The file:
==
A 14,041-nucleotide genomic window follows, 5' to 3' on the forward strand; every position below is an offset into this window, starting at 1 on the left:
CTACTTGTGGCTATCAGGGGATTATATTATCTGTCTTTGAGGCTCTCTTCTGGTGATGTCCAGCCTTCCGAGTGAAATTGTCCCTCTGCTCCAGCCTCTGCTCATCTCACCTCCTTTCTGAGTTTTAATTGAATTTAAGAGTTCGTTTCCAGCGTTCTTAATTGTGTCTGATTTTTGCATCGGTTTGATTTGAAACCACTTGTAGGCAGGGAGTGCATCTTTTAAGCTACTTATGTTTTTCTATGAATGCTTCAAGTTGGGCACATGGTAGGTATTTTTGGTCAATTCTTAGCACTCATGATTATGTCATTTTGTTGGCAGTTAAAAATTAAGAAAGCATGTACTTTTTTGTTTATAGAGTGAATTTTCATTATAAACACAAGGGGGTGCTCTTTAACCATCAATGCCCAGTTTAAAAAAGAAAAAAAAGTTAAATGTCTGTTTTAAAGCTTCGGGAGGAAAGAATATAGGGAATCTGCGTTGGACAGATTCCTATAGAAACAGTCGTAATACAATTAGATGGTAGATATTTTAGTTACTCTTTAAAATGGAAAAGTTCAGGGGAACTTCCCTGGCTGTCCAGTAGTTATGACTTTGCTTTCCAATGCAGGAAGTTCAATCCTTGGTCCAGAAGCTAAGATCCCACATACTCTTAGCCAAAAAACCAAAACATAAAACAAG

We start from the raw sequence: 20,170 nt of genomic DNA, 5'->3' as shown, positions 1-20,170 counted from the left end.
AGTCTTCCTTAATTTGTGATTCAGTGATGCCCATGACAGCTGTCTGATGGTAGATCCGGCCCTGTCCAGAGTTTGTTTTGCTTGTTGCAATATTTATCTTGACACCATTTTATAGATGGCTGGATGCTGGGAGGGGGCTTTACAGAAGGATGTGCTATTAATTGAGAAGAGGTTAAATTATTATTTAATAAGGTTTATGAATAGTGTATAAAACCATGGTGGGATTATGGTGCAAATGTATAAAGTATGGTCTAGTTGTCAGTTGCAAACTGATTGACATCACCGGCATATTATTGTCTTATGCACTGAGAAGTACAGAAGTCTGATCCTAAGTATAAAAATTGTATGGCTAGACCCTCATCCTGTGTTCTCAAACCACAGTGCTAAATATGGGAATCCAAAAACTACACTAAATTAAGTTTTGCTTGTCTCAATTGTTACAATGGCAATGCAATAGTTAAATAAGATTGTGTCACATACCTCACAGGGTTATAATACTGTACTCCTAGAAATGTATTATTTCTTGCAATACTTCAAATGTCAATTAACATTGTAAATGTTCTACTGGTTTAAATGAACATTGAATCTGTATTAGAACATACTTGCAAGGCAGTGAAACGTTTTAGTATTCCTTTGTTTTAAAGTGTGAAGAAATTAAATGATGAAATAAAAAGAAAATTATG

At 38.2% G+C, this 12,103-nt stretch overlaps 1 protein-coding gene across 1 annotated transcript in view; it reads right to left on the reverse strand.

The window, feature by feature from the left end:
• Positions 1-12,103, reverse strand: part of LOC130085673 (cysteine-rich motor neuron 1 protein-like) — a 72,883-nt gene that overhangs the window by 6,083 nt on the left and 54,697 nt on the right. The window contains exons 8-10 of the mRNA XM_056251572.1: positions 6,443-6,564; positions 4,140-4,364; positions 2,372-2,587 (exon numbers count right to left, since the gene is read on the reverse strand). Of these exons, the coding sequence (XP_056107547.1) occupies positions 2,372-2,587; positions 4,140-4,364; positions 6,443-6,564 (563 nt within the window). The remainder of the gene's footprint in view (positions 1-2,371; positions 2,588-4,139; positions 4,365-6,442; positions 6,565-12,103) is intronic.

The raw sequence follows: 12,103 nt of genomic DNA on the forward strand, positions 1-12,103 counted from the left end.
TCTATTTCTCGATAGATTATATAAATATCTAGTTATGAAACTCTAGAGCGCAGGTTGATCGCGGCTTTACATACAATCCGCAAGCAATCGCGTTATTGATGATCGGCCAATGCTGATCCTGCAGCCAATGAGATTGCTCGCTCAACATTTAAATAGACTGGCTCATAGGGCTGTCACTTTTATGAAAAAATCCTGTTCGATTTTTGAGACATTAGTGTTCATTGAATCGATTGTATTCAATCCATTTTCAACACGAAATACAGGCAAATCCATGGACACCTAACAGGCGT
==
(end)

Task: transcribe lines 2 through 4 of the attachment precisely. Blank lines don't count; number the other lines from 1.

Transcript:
CTACTTGTGGCTATCAGGGGATTATATTATCTGTCTTTGAGGCTCTCTTCTGGTGATGTCCAGCCTTCCGAGTGAAATTGTCCCTCTGCTCCAGCCTCTGCTCATCTCACCTCCTTTCTGAGTTTTAATTGAATTTAAGAGTTCGTTTCCAGCGTTCTTAATTGTGTCTGATTTTTGCATCGGTTTGATTTGAAACCACTTGTAGGCAGGGAGTGCATCTTTTAAGCTACTTATGTTTTTCTATGAATGCTTCAAGTTGGGCACATGGTAGGTATTTTTGGTCAATTCTTAGCACTCATGATTATGTCATTTTGTTGGCAGTTAAAAATTAAGAAAGCATGTACTTTTTTGTTTATAGAGTGAATTTTCATTATAAACACAAGGGGGTGCTCTTTAACCATCAATGCCCAGTTTAAAAAAGAAAAAAAAGTTAAATGTCTGTTTTAAAGCTTCGGGAGGAAAGAATATAGGGAATCTGCGTTGGACAGATTCCTATAGAAACAGTCGTAATACAATTAGATGGTAGATATTTTAGTTACTCTTTAAAATGGAAAAGTTCAGGGGAACTTCCCTGGCTGTCCAGTAGTTATGACTTTGCTTTCCAATGCAGGAAGTTCAATCCTTGGTCCAGAAGCTAAGATCCCACATACTCTTAGCCAAAAAACCAAAACATAAAACAAG

We start from the raw sequence: 20,170 nt of genomic DNA, 5'->3' as shown, positions 1-20,170 counted from the left end.
AGTCTTCCTTAATTTGTGATTCAGTGATGCCCATGACAGCTGTCTGATGGTAGATCCGGCCCTGTCCAGAGTTTGTTTTGCTTGTTGCAATATTTATCTTGACACCATTTTATAGATGGCTGGATGCTGGGAGGGGGCTTTACAGAAGGATGTGCTATTAATTGAGAAGAGGTTAAATTATTATTTAATAAGGTTTATGAATAGTGTATAAAACCATGGTGGGATTATGGTGCAAATGTATAAAGTATGGTCTAGTTGTCAGTTGCAAACTGATTGACATCACCGGCATATTATTGTCTTATGCACTGAGAAGTACAGAAGTCTGATCCTAAGTATAAAAATTGTATGGCTAGACCCTCATCCTGTGTTCTCAAACCACAGTGCTAAATATGGGAATCCAAAAACTACACTAAATTAAGTTTTGCTTGTCTCAATTGTTACAATGGCAATGCAATAGTTAAATAAGATTGTGTCACATACCTCACAGGGTTATAATACTGTACTCCTAGAAATGTATTATTTCTTGCAATACTTCAAATGTCAATTAACATTGTAAATGTTCTACTGGTTTAAATGAACATTGAATCTGTATTAGAACATACTTGCAAGGCAGTGAAACGTTTTAGTATTCCTTTGTTTTAAAGTGTGAAGAAATTAAATGATGAAATAAAAAGAAAATTATG